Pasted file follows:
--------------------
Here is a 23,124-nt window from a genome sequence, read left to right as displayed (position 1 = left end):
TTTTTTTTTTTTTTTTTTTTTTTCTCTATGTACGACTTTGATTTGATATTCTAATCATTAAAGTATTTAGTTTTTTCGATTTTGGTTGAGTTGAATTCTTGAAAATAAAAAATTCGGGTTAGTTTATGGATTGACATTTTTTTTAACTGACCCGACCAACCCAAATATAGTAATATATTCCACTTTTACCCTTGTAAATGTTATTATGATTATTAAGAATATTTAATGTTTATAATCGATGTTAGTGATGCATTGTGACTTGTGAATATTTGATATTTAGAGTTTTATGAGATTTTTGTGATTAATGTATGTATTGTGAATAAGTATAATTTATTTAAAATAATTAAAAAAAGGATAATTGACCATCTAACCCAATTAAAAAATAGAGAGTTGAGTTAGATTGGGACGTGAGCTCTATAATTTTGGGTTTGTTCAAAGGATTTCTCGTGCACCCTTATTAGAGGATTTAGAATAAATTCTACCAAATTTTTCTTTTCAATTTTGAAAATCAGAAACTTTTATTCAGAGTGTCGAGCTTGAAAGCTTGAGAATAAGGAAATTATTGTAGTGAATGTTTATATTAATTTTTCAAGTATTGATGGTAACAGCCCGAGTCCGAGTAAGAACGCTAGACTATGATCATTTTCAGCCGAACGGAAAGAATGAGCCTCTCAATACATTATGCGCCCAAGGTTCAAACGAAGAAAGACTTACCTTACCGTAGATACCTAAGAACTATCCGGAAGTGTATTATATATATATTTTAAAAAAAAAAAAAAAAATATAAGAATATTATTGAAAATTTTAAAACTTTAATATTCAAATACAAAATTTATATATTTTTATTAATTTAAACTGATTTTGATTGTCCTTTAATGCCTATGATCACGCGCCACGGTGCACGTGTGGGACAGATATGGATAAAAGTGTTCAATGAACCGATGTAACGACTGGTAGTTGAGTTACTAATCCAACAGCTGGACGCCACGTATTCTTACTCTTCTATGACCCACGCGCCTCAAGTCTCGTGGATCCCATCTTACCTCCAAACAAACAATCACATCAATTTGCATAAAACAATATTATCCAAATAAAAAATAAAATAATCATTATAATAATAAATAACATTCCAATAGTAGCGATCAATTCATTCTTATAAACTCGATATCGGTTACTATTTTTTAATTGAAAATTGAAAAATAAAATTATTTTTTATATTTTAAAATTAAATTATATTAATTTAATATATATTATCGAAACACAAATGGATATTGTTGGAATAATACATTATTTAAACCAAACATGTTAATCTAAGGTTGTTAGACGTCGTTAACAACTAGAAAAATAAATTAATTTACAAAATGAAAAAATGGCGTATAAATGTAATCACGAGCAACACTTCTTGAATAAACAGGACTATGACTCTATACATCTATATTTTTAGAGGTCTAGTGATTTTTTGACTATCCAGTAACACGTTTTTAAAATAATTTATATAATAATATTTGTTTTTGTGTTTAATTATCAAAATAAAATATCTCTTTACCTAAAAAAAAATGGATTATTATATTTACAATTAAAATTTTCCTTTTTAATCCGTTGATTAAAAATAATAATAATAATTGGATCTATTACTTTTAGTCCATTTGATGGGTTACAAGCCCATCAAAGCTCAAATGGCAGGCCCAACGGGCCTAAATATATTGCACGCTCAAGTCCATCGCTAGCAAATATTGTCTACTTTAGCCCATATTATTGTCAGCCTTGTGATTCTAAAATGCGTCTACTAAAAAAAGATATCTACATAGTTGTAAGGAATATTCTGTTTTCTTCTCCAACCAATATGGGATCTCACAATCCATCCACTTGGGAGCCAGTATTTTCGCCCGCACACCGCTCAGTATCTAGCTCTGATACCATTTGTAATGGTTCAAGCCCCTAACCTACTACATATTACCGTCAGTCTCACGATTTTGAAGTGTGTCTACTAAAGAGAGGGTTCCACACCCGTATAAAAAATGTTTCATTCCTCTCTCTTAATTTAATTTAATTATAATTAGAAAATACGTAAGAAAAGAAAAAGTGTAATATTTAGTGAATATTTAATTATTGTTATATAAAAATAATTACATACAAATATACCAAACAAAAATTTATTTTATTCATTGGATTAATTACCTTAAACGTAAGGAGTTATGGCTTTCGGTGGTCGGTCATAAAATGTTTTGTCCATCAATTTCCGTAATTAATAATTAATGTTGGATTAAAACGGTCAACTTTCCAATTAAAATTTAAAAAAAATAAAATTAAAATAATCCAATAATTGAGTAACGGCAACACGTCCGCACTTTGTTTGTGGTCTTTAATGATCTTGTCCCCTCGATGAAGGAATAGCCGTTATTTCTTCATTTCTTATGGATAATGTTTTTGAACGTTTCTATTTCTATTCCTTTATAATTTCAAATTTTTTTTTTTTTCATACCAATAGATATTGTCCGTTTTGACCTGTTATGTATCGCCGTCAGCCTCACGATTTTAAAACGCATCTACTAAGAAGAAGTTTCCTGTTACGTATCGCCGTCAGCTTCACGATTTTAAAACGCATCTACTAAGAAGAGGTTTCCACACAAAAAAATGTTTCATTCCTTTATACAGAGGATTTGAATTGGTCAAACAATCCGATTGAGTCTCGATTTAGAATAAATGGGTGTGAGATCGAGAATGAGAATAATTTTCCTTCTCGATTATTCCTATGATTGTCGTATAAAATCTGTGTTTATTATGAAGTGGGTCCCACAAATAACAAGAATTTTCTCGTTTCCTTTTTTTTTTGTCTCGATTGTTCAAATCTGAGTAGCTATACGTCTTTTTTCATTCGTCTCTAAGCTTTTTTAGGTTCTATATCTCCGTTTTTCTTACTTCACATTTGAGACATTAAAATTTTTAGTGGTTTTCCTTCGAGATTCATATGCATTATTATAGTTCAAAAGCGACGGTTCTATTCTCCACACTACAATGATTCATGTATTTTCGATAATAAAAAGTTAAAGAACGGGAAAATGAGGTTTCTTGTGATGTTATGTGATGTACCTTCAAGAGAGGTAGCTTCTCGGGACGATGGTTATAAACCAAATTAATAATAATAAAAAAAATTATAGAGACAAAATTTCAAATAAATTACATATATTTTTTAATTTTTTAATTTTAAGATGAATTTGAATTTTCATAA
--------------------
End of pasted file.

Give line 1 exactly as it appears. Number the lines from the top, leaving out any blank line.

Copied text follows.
Here is a 23,124-nt window from a genome sequence, read left to right as displayed (position 1 = left end):